In 1999 the Belgian Nuclear Research Centre SCK-CEN initiated a ‘Programme for Integration of Social Aspects into nuclear research’ (PISA). The aim was to unfold the societal, political, cultural and ethical aspects related to the development and use of nuclear technologies and guide policy in these areas. Put differently, PISA research aims at bridging nuclear science and society, by investigating how the two interact and how this interaction could be improved. To this aim, a variety of methods from the social sciences and humanities are deployed, such as focus groups, public opinion surveys, interviews, media-analysis, … .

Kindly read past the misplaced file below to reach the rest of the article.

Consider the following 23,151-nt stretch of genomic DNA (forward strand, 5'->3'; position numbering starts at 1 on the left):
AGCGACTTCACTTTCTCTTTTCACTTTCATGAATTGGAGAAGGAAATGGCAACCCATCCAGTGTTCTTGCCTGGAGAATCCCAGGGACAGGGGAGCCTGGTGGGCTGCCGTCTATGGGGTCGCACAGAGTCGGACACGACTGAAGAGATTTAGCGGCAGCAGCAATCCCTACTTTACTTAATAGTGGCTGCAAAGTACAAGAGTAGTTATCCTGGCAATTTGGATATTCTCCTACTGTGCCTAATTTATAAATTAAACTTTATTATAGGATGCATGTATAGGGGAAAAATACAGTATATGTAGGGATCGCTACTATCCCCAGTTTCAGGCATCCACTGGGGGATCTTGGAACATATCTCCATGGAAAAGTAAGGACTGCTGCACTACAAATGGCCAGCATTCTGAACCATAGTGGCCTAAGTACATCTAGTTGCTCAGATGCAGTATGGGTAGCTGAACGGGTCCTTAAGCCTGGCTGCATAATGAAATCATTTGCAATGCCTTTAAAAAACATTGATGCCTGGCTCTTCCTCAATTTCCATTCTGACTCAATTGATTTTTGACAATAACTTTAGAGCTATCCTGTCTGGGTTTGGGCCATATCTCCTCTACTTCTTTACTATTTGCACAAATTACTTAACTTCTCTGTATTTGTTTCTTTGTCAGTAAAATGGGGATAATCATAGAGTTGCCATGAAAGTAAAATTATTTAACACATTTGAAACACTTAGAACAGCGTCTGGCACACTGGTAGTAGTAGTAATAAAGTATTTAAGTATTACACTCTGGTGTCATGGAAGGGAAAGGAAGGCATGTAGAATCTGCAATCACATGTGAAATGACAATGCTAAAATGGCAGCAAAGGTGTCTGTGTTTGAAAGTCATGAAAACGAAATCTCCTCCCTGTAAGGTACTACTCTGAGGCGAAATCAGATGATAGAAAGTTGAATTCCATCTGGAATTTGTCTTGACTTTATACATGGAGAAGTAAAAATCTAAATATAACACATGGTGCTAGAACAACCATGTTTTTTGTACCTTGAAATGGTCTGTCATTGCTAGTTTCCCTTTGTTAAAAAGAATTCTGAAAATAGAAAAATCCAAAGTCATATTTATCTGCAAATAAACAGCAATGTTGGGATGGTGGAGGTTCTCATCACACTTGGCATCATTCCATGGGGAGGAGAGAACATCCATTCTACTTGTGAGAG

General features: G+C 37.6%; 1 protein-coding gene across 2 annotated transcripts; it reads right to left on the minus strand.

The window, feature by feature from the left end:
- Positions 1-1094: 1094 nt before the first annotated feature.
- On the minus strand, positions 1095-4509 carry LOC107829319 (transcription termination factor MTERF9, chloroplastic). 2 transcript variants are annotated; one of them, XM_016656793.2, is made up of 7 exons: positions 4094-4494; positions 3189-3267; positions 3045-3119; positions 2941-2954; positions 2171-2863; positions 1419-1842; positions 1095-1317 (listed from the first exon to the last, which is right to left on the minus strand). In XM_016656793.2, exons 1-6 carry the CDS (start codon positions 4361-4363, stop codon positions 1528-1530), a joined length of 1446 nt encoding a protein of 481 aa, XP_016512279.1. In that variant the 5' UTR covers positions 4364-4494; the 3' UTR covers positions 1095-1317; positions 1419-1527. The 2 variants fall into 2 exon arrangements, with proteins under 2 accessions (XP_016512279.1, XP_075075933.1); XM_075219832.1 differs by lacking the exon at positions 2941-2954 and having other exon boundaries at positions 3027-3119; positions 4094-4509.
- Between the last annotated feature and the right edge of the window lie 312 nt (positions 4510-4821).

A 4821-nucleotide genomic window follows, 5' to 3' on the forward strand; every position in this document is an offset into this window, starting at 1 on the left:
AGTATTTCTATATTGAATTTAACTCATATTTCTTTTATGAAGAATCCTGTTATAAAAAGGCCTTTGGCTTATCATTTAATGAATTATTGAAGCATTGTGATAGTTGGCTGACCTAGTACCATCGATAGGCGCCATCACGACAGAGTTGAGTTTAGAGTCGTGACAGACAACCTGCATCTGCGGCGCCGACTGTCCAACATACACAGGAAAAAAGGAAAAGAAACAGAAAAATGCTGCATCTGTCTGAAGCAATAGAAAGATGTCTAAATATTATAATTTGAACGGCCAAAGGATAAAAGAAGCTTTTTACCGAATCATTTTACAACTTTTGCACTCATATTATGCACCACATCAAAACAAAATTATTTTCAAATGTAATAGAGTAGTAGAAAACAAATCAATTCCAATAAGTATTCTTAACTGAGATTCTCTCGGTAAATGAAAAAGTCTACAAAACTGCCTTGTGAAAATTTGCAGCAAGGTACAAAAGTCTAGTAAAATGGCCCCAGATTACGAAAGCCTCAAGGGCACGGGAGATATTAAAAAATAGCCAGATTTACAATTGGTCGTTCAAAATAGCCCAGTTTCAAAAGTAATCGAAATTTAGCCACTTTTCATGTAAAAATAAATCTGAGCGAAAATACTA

From the onset of PISA, interaction has been sought with various stakeholders: researchers from nuclear and non-nuclear fields, policy-makers, representatives of industry and of civil society and the public in general, with the aim of developing multidisciplinary and participatory research activities.
The emergence of the programme inside a technical research institute was the result of an internal reflection acknowledging that insights from social sciences and humanities were required to better understand normative concepts that came to the fore at the time, such as precaution, sustainable development or safety culture.
Given the status of SCK-CEN as a foundation of public utility, the establishment of the PISA programme was seen not only as an opportunity to explore alternatives to the so-called technocratic approach to science and technology development, but also as a responsibility towards society.